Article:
Used together, they’re three of the most dangerous words in the English language.
Yikes! Even typing those words sends chills up my spine and makes me fear partially hydrogenated anything.
For years I’ve been warning about the dangers of trans fatty acids. But new research shows that I might have been wrong. Don’t worry, not a lot wrong, just a little.
Because one little-known trans fat called trans-palmitoleic acid (TPA), which accounts for only 0.2 percent of dairy fats, appears to yield some pretty impressive heart-health benefits.
In fact, when a team of Harvard researchers examined dietary records and blood samples for more than 3,700 older adults who participated in the Cardiovascular Health Study, here’s what they found in subjects who had the highest levels of TPA:
- Less body fat
- Lower C-reactive protein
- Lower triglycerides
- Higher HDL cholesterol
But here’s the most amazing result: Those with the highest TPA levels were THREE TIMES less likely to develop type 2 diabetes compared to subjects with the lowest TPA levels!
Be Afraid…Be Very Afraid
Now of course, this study comes with mainstream hand-wringing about the horrors of whole milk because it contains saturated fats and too many calories. But really, how much milk does a typical adult drink in a day? So review the list of benefits above and don’t worry about a few extra calories.
As for saturated fats–well of course there’s the obligatory mainstream slam.
A spokesperson for the American Diabetes Association told CNN, “We certainly know that eating a lot of saturated fat is associated with some bad consequences.”
Really? We “certainly know”?
Okay then, it’s time for another look at the famous (or some would say “infamous”) quote from William Castelli, M.D., who was the director of the Framingham Study–one of the longest and largest heart disease studies in history.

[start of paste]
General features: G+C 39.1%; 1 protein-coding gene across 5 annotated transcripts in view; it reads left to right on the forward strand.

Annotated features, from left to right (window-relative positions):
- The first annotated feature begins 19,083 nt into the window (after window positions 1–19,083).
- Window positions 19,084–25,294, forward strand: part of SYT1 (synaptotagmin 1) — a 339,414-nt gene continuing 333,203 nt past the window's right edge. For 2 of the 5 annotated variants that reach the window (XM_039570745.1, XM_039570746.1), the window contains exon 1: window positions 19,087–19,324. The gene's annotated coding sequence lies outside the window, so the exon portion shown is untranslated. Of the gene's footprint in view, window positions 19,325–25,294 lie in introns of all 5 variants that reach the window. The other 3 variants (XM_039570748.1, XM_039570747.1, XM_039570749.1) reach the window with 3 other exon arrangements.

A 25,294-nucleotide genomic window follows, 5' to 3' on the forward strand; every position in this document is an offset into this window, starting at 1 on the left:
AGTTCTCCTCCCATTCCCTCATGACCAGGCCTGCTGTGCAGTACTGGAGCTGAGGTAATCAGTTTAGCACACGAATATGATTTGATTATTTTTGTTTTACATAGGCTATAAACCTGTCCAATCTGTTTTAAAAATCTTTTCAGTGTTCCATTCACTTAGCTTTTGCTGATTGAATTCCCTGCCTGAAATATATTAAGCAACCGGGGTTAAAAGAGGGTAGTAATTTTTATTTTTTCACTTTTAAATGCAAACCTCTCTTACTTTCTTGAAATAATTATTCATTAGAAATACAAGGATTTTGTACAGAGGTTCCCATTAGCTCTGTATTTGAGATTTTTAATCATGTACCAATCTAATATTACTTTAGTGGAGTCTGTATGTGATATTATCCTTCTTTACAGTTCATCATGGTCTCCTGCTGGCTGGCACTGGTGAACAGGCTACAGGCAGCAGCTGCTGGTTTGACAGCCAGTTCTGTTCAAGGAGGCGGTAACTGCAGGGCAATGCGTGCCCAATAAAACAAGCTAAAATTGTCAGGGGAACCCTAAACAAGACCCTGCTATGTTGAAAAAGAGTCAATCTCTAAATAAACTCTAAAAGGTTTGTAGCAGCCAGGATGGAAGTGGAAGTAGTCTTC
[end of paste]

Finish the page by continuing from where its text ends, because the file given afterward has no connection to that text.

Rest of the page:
This quote appeared in the Archives of Internal Medicine, July 1992: “At Framingham, we found that the people who ate the most saturated fat, the most cholesterol and the most calories weighed the least, were more physically active and had the lowest serum cholesterol levels.”
Milk. It Does a Body…
So the only real question mark we’re left with is milk.
We’ll start with skim, which is pure junk. As Dr. Spreen has pointed out, the skimming process makes the nutrients in milk (such as calcium) more difficult to absorb. You don’t want that. And secondly, TPA…well, it gets skimmed right off in the skimming process.
As for whole milk, if you can only get it from your local grocer, make sure it’s organic. That way you’ll avoid bovine growth hormones. But you’ll never find genuine, high quality milk (in other words, RAW milk) at the big chains, or even at a mom-and-pop grocery.
For raw milk, you’ll have to go off the commercial grid to find a local dairy farmer who sells unpasteurized, unhomogenized milk. And for your extra effort, you’ll be richly rewarded with conjugated linoleic acid (CLA)–an essential fatty acid that’s abundant in raw milk, but not commercial milk.
CLA has been shown to help reduce abdominal fat, reduce progression of osteoporosis, and boost the immune system while lowering triglycerides and diabetes risk.
So if you’ve been settling for skim, you’ll love this news: Go whole and give yourself generous amounts of CLA plus TPA. THAT does a body good!
I’m not a milk drinker so I wanted to see about getting TPA in a supplement. When I Googled it, nothing came up…not even any ads! That’s a pretty good sign that it’s not available…yet. I’m going to keep looking and will let you know as soon as I find anything (or get someone to make it for us).
Jenny Thompson is the Director of the Health Sciences Institute and editor of the HSI e-Alert. Through HSI, she and her team uncover important health information and expose ridiculous health misinformation, most notably through the HSI e-Alert.
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